The best investment you can make is an investment in yourself. If you find yourself with some disposable income and want to sharpen your skills, I would recommend any of the courses below. (Obviously, most are technology specific so pick the ones that make sense for you).

Advanced React & GraphQl

Advanced React & GraphQL
Build Full Stack Applications with React and GraphQLadvancedreact.com

If you can’t tell, I love just about any course that Wes Bos puts out. If you are looking to get better at React or looking to dip your toes into the GraphQL world, this course is a great way to do so.

Secure Authentication for Web Applications & APIs with JWT

Secure Authentication for Web Applications & APIs with JWT
Learn to set up authentication in your single page apps. Learn the anatomy of JSON Web Tokens, how to use JWT to…frontendmasters.com

Picture this: You want to authenticate users in your application but you don’t want to add state to your backend. This is precisely the type of situation where using a JSON Web Token shines. Learn all about how to do this effectively and securely in this course.

Learn Testing Practices and Principles with Kent C. Dodds

Learn Testing Practices and Principles with Kent C. Dodds
Learn the principles and best practices for writing maintainable test applications to catch errors before your product…frontendmasters.com

Kent Dodds is an engineer at PayPal and a fantastic teacher. I used to hate writing tests. This course was instrumental in changing my opinion about them, and I would recommend it to anybody looking to dip their toes into the test-driven development world.

Learn to Test React Applications with Jest, react-testing-library and Cypress

Learn to Test React Applications with Jest, react-testing-library and Cypress
Fix errors before your app reaches the end user by writing maintainable unit test & integration tests for your React…frontendmasters.com

Once you’ve convinced yourself that tests are worth writing, you’ll want to know how to write them for your stack specifically. If you use React, this course does a great job outlining a pragmatic way to test your application.

Learn Advanced React Component Patterns in this Course by Kent C. Dodds

Learn Advanced React Component Patterns in this Course by Kent C. Dodds
Simplify large React applications by separating your component logic, state and display properties to make React…frontendmasters.com

If you have a basic understanding of React and are looking to take your chops up a notch, this is a great course for sharpening your skills.

Learn to Scale React using React Tools such as CSS in JS, Code Splitting & TypeScript

Learn to Scale React using React Tools such as CSS in JS, Code Splitting & TypeScript
Build scalable React applications using the tools and techniques available in the React ecosystem. You'll test your…frontendmasters.com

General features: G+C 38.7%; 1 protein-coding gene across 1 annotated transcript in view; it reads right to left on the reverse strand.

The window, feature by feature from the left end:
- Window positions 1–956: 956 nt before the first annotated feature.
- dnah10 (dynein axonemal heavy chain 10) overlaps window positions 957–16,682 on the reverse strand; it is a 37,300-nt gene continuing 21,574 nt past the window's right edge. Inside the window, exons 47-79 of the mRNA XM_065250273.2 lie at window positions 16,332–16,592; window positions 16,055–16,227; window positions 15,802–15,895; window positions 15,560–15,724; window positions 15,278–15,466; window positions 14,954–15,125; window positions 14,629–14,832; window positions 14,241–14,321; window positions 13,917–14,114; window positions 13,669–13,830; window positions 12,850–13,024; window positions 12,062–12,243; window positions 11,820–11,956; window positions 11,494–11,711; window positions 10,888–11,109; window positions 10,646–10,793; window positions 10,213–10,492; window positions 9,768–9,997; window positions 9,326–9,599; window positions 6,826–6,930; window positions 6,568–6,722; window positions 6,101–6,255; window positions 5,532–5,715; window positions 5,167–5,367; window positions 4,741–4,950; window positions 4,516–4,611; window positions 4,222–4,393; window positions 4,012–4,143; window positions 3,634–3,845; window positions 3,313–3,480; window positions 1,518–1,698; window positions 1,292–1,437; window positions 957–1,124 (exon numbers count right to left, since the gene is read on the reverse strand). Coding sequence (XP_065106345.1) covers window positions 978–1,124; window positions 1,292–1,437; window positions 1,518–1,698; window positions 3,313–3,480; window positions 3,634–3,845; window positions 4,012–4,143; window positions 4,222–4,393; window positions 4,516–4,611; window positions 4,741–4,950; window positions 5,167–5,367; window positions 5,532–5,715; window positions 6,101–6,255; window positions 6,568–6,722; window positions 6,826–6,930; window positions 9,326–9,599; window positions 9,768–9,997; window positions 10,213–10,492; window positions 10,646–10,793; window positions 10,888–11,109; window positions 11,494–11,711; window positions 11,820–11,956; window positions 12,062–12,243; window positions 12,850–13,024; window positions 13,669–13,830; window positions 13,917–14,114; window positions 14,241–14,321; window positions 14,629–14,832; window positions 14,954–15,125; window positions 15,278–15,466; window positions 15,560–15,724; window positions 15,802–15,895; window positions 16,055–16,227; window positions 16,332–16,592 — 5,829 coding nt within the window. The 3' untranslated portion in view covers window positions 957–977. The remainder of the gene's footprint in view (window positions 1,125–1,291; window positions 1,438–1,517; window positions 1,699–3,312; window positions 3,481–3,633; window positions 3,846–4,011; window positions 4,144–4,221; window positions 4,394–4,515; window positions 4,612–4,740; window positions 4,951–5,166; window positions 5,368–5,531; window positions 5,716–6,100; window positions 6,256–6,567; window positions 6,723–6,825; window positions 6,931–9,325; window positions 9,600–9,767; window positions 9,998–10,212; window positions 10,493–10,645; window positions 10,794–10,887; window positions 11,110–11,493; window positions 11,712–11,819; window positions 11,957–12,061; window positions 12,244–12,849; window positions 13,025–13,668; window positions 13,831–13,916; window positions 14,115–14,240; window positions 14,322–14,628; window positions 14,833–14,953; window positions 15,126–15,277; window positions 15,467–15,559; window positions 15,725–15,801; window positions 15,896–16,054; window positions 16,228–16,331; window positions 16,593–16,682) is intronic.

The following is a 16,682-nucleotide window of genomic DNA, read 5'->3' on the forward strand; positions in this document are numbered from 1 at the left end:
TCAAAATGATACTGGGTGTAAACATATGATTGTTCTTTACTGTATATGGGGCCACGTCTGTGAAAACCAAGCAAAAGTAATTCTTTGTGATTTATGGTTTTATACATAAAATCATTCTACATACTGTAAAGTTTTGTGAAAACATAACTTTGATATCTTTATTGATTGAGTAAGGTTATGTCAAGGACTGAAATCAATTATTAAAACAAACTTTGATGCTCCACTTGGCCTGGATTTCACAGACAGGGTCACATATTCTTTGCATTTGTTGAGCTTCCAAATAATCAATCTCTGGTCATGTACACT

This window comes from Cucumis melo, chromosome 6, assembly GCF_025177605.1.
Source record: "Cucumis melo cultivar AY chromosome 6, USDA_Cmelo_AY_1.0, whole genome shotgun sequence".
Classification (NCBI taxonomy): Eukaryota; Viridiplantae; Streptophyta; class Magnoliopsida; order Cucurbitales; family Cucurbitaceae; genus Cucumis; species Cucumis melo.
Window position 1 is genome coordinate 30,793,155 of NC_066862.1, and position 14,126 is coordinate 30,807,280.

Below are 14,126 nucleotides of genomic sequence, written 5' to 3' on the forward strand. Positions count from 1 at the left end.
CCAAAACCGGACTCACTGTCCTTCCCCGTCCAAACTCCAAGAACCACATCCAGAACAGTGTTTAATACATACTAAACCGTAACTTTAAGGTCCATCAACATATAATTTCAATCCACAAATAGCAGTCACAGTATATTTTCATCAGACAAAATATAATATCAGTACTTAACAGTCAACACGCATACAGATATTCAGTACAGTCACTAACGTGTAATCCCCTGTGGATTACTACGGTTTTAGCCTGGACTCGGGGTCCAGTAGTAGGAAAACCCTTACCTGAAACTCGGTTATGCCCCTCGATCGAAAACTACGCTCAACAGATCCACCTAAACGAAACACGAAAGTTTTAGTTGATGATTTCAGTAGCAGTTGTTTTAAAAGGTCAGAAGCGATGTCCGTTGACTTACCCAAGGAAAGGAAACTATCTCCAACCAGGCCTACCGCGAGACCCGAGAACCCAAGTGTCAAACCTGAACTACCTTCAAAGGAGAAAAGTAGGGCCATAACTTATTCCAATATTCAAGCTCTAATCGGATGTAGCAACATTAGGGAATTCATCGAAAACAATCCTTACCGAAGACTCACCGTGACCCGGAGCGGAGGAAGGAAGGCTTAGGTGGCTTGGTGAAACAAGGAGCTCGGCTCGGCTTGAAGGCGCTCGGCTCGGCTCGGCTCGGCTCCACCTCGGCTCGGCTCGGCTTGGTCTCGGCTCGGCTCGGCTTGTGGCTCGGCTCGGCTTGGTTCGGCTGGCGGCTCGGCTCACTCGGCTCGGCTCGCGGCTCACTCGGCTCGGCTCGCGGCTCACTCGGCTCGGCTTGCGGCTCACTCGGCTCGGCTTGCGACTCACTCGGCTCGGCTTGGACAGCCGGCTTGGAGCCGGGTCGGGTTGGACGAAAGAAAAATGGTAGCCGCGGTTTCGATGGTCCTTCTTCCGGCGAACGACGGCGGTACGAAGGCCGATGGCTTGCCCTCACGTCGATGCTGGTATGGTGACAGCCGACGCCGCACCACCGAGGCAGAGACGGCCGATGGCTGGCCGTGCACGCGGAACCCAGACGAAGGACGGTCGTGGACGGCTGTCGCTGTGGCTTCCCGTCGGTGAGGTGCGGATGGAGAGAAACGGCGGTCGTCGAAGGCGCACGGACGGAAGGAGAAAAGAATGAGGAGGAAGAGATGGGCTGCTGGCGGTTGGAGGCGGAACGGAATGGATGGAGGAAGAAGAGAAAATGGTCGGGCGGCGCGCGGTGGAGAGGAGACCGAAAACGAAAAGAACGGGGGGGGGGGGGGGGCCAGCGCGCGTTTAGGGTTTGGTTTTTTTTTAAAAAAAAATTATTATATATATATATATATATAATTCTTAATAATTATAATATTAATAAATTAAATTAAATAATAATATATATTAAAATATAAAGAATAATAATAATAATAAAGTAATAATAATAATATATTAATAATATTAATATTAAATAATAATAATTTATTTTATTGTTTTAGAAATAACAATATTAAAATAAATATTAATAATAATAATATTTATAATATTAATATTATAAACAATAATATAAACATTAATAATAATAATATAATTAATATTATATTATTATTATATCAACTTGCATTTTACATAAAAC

Brian Holt is a terrific engineer who knows how to teach concepts in an approachable manner. Though the title of this course is basically buzzword soup, the content is delicious.

Learn Four Semesters of Computer Science in 5 Hours w/ Brian Holt

Learn Four Semesters of Computer Science in 5 Hours w/ Brian Holt
We’re going to tackle some big topics in just five hours: Algorithms and Big O Analysis, Recursion, Sorting, Data…frontendmasters.com

If you do not have a CS degree but would still like to be able to talk about some of the fundamentals intelligently, this course is a great way to learn some of the basics. This is not intended as a substitute for a four-year college degree.

Learn AWS’ Capabilities for Building and Deploying Apps

Learn AWS' Capabilities for Building and Deploying Apps
Learn how to deploy your next passion project online or your organization's next-generation client-side application…frontendmasters.com

If you’ve heard of the up-and-coming cloud platform that is Amazon Web Services (heavy sarcasm) and you’ve wanted to leverage their infrastructure for your web application, then look no further. While the AWS docs can be a real pain, this course feels so good.

Learn JavaScript: The Hard Parts — Dive Deep into JavaScript to Solve Complex Challenges

Learn JavaScript: The Hard Parts — Dive Deep into JavaScript to Solve Complex Challenges
Take your JavaScript to the next level. Gain an understanding of callbacks, higher order functions, closure…frontendmasters.com

Will Sentance is hilarious. Honestly, this is worth watching for his personality alone. If you happen to want to understand JavaScript better, however, the course is also pretty okay for that.

Learn the New Hard Parts of JavaScript: Asynchronous ES6+ Features

Learn the New Hard Parts of JavaScript: Asynchronous ES6+ Features
Develop an intuitive understanding of the new features of JavaScript in ES6+: iterators, generators, promises, and…frontendmasters.com